There is no shortage of things to talk about when it comes to Lupe Fiasco’s The Cool. The album’s Cornel West-influenced conceptual theme, its comic book-esque narrative, and its unexpected guest spots from Snoop Dogg and UNKLE are all fascinating aspects of Lupe Fiasco’s sophomore effort. But strip away the construction and outside contributions of The Cool, and you’re left with a lyrical opus from one of hip hop’s most brilliant mouths. Lupe’s consistent delivery of profound and clever lyrics in a slick and nimble fashion is what makes The Cool a captivating album.
Simply put, Lupe never lets his form or flow compromise his content. Consider him a bridge between the lyrically-dense style of Aesop Rock and the precise, rhythmically attuned flow of Juelz Santana. The aptly-titled album opener “Go Go Gadget Flow” is an instant aural pleasure, but the wordplay is what makes it satisfying. Over a chugging percussion track and staccato violin stabs, Lupe delivers his rhymes at a dizzying speed: “They race in a circle like they raisin’ a gerbil / I race in a circle like I’m raisin’ a horse / I’m racin’ a Porsche while they racin’ in place / They race in a cage I race on a course.”
When asked to trace his predilection for innovative rhyming, Lupe often cites a sophomore album by another prodigious MC. Nas’s It Was Written, released in 1996, is widely touted as the rapper’s lyrical peak. On the surface, the two albums have much in common: an intense focus on lyricism, a shift away from the youthful exuberance of their debut albums and the creation of alternate personas. But delve into the albums’ content and you’ll find that The Cool is nearly the inverse of It Was Written. Whereas Nas transforms into Nas Escobar and raps as a glorified street hustler, Lupe creates the characters of “The Cool,” “The Game” and “The Streets” to critique the very same hustler aesthetic.
While Nas namedrops Tony Montana and “Goodfellas” within the first six bars of It Was Written, Lupe takes a critical look at the heavily influential Mafioso images: “These fools are my fuel so I make them cool / Baptize’em in the water out of Scarface pool / And feed’em from the table that held the Corleone’s food.” These lines are rapped from the perspective of “The Game,” the album’s female antagonist that personifies the oft-alluded concept of the hustle “game.”
As you can expect from an artist as clever as Lupe, The Cool is not simply a blatant exercise berating materialism or a direct statement against the glorification of sex, drugs and violence. Lupe instead relies on a surrealistic narrative as a platform for his critique. The main character, Michael (pronounced “my cool”) Young History (referred to as “The Cool”), is familiar to most Lupe fans. As revealed by Lupe in pre-album interviews, Michael is first introduced on “He Say She Say” and “The Cool” – two songs from Lupe’s debut album Food & Liquor. On “He Say She Say,” we learn of Michael’s childhood as a gifted student with an absentee father. On “The Cool,” Michael is a ghost of a hustler that has dug his way out of his grave and returned to his old block.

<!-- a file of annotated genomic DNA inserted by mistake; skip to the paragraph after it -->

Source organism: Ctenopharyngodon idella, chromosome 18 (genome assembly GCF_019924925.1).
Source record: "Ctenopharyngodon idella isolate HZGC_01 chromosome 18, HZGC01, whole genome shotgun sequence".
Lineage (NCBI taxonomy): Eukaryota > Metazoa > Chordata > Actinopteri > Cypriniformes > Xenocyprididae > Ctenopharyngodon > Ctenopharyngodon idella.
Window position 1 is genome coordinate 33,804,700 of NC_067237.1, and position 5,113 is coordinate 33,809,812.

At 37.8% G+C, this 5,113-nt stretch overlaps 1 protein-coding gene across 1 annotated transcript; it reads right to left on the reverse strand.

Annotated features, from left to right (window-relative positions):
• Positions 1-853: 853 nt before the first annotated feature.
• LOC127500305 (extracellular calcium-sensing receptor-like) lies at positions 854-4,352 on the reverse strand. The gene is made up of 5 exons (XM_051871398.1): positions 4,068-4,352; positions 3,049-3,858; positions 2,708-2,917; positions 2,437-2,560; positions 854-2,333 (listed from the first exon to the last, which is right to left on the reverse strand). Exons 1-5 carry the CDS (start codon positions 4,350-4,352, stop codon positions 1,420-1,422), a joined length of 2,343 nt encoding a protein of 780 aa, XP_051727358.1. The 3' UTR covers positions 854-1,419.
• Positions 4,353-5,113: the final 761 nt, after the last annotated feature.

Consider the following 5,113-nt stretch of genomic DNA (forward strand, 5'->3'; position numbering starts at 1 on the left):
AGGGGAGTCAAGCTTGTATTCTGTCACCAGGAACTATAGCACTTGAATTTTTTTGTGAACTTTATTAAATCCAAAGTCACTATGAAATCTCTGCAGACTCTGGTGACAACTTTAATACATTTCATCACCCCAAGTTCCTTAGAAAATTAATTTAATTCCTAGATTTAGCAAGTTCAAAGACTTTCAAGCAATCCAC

The inter-album connection is solidified on “The Coolest,” a track from The Cool that finds “The Game” and “The Cool” describing ideal candidates for a life of crime: “Younger, outstanding achieving up-and-comers / The ones that had deadbeat daddies / And well to do mommas / But not well enough to keep’em from us.”
The last line is uttered in a menacing, monster-like tone – one of the many details that emphasize the conceptual nature of The Cool. In his attempt at a narrative, Lupe shies away from skits and straightforward narration, instead favoring a subtle story line. While his approach is refreshing, he occasionally strays from the plot and puts his characters’ exploits on hold. In addition to these periodic lapses in continuity, the other possible flaw is a marked change in production. The soulful bangers of Food & Liquor are largely traded for a more cinematic sound, one that privileges scintillating piano and string-based melodies over hard hitting drums.
Details aside, The Cool is an important album. Lupe’s mastery of style and substance, combined with his incisive social commentary, are exactly what is needed in an industry suffering from lowered standards. The young MC repeatedly hints at his next album being his last, a proposition that fans of The Cool will surely protest.
Rating: 4 and a half out of 5 stars
Lupe Fiasco’s The Cool